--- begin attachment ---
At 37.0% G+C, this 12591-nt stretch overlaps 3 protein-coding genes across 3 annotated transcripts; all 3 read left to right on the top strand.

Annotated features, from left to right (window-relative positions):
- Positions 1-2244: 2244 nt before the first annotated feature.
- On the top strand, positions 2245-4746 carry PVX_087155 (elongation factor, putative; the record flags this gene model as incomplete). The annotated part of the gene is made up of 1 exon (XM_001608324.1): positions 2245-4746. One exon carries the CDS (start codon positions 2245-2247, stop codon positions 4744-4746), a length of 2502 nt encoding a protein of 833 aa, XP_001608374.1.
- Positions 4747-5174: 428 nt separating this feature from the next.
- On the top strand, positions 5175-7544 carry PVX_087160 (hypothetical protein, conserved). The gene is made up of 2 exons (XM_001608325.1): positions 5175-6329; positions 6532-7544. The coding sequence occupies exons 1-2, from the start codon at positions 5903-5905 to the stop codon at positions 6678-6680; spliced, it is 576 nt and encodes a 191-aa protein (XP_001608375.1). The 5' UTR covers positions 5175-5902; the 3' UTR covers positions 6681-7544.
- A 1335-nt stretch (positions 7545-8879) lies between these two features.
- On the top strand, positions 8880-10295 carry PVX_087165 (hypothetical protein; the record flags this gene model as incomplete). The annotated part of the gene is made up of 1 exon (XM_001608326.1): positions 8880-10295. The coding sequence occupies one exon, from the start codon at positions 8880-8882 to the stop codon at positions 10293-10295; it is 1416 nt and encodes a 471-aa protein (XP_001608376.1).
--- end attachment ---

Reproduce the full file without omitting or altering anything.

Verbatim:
At 37.0% G+C, this 12591-nt stretch overlaps 3 protein-coding genes across 3 annotated transcripts; all 3 read left to right on the top strand.

Annotated features, from left to right (window-relative positions):
- Positions 1-2244: 2244 nt before the first annotated feature.
- On the top strand, positions 2245-4746 carry PVX_087155 (elongation factor, putative; the record flags this gene model as incomplete). The annotated part of the gene is made up of 1 exon (XM_001608324.1): positions 2245-4746. One exon carries the CDS (start codon positions 2245-2247, stop codon positions 4744-4746), a length of 2502 nt encoding a protein of 833 aa, XP_001608374.1.
- Positions 4747-5174: 428 nt separating this feature from the next.
- On the top strand, positions 5175-7544 carry PVX_087160 (hypothetical protein, conserved). The gene is made up of 2 exons (XM_001608325.1): positions 5175-6329; positions 6532-7544. The coding sequence occupies exons 1-2, from the start codon at positions 5903-5905 to the stop codon at positions 6678-6680; spliced, it is 576 nt and encodes a 191-aa protein (XP_001608375.1). The 5' UTR covers positions 5175-5902; the 3' UTR covers positions 6681-7544.
- A 1335-nt stretch (positions 7545-8879) lies between these two features.
- On the top strand, positions 8880-10295 carry PVX_087165 (hypothetical protein; the record flags this gene model as incomplete). The annotated part of the gene is made up of 1 exon (XM_001608326.1): positions 8880-10295. The coding sequence occupies one exon, from the start codon at positions 8880-8882 to the stop codon at positions 10293-10295; it is 1416 nt and encodes a 471-aa protein (XP_001608376.1).